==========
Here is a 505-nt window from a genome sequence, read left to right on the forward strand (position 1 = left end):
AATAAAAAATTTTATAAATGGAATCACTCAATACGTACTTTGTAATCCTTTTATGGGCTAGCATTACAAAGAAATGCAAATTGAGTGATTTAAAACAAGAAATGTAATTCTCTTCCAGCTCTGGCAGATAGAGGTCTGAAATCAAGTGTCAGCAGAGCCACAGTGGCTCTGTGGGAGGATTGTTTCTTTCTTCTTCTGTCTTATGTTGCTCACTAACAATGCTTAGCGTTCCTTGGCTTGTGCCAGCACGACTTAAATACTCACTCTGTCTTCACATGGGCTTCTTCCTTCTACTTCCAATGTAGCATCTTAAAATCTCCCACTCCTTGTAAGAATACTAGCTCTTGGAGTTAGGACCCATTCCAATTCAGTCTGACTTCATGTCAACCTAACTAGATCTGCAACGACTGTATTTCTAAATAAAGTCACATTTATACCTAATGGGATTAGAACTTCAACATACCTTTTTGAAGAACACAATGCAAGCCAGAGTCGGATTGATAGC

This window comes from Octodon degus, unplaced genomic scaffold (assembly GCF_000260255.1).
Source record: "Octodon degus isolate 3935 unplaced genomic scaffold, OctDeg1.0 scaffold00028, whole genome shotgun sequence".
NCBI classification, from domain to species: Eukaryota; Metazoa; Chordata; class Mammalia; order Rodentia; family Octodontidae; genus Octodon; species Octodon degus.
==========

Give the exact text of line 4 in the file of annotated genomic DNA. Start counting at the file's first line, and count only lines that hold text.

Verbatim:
Source record: "Octodon degus isolate 3935 unplaced genomic scaffold, OctDeg1.0 scaffold00028, whole genome shotgun sequence".